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Casual Sexism: Name it, stop it

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Casual Sexism: Name it, stop it
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Sexism is an issue that women around the world face, both personally and professionally. At the workplace, this takes a more subtle, indirect form and is termed "Casual Sexism".

Women are frequently subjected to snide, deceptive, and flippant statements disguised as comedy, concern, or compliments, which most people fail to notice.

These could include remarks such as "you look great for your age" or "you are so fit having just delivered a child", while these statements appear to be innocuous, they serve to maintain and reinforce the engrained stereotypes and biases against women.

What is sexism in simple words?

Sexism is linked to beliefs around the fundamental nature of women and men and the roles they should play in society. Sexist assumptions about women and men, which manifest themselves as gender stereotypes, can rank one gender as superior to another.

While most organisations have a zero-tolerance policy against any form of harassment and bullying, something like casual sexism often goes unnoticed, unspoken or unreported, and overlooked.

Most women do not report, as they feel this is "normal" or are often told that they are overthinking. This stems from our own social conditioning, where this kind of sexism is embedded in our culture.

So, what is the solution? How can organisations address casual sexism in the workplace?

"These ongoing comments over time negatively impact women, which can lead to feeling underconfident, anxious, developing a sense of fear to severe mental health issues forcing most women to quit the workplace in turn limiting their career progression," says Smitha Chellappan, the Head - Diversity, Equity, and Inclusion at Interweave Consulting Pvt. Ltd.

According to Smitha, there are some strategies that organisations can implement to address casual sexism in the workplace by "Creating awareness through training programmes for all employees on what constitutes sexism and how to respond to it. Along with the training programmes, it is also important to create an environment of psychological safety for employees to be comfortable speaking up and reporting discriminatory behaviour or biased comments.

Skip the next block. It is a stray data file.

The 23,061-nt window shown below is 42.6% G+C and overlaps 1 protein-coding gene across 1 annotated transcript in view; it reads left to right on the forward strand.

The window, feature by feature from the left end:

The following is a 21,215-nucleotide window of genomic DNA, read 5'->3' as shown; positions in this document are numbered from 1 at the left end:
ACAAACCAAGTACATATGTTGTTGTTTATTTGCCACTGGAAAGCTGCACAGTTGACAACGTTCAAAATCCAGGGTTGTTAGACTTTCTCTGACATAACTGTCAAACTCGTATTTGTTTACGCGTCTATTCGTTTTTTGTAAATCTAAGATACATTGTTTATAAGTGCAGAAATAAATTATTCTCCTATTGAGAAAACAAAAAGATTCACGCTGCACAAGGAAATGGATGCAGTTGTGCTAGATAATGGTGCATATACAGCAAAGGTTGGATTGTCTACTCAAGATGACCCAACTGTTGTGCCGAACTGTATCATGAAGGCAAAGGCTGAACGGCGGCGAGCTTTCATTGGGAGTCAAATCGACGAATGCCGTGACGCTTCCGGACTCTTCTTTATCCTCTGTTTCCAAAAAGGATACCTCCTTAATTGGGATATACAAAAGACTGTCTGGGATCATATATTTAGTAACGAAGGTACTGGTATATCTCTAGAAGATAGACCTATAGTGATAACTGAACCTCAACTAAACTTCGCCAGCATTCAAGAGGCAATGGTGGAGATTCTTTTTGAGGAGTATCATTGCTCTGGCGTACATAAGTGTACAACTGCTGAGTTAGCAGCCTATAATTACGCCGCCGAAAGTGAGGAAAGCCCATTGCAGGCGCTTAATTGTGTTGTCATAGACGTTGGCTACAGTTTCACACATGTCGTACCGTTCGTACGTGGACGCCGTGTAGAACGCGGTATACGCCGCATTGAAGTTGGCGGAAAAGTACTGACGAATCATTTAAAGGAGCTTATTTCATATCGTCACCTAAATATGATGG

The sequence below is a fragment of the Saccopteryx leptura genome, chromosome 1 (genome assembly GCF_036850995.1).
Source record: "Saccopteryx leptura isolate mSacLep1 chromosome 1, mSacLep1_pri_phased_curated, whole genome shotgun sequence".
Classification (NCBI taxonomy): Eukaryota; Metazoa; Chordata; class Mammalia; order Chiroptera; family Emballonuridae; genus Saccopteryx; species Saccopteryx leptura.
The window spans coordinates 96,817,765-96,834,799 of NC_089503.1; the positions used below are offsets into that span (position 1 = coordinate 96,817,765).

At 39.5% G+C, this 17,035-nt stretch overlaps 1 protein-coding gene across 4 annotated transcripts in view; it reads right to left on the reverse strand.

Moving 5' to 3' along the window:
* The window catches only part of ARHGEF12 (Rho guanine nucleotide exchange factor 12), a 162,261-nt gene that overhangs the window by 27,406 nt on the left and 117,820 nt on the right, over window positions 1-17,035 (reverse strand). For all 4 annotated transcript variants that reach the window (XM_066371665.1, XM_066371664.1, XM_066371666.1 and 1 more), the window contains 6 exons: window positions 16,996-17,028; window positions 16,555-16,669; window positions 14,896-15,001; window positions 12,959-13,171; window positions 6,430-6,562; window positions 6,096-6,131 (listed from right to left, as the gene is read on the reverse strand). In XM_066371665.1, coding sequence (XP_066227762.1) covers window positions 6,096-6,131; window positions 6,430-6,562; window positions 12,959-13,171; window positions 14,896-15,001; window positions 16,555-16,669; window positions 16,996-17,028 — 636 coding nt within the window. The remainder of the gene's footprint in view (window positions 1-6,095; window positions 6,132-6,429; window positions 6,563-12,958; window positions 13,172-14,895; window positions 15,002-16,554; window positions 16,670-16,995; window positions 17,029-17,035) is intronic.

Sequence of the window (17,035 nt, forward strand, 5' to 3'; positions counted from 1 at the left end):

"Implement policies such as anti-discrimination or zero-tolerance policies with detailed reporting mechanisms and communicate the policies clearly to all employees. This must be reiterated by leaders in all the meetings and communications to employees. The onboarding team must make this mandatory information for all the new joiners in the company."

She asserts, "Creating a culture of accountability where all employees across the organisation are held accountable for their actions and behaviour. Organisations must set clear expectations, provide timely feedback and take necessary actions against anyone violating this code of conduct.

Develop allies at the workplace, who will step in and speak up when they see and hear derogatory comments or insidious remarks.

"Most importantly, When men become allies and call out each other for sexist comments, it sends a strong message that sexist language and behaviour are not acceptable. Provide coaching for women to identify and break the barriers holding them back to confront biases and sexism in the workplace. Women must reach out to people and groups who are willing to stand with them to address discrimination and harassment."

"The solution lies in education, consistent awareness, and collective efforts of all to bring about a change. There has to be a sustained commitment to challenge gender norms, and stereotypes and call out all kinds of discrimination and biases whether direct or subtle. Organisations must focus on building a culture that values and respects all employees irrespective of their gender or background. The change will take time but it is essential to stay on the journey and most importantly, for the senior management to invest time and effort to be strong allies and advocates for an inclusive and equitable workplace," concludes Smitha.



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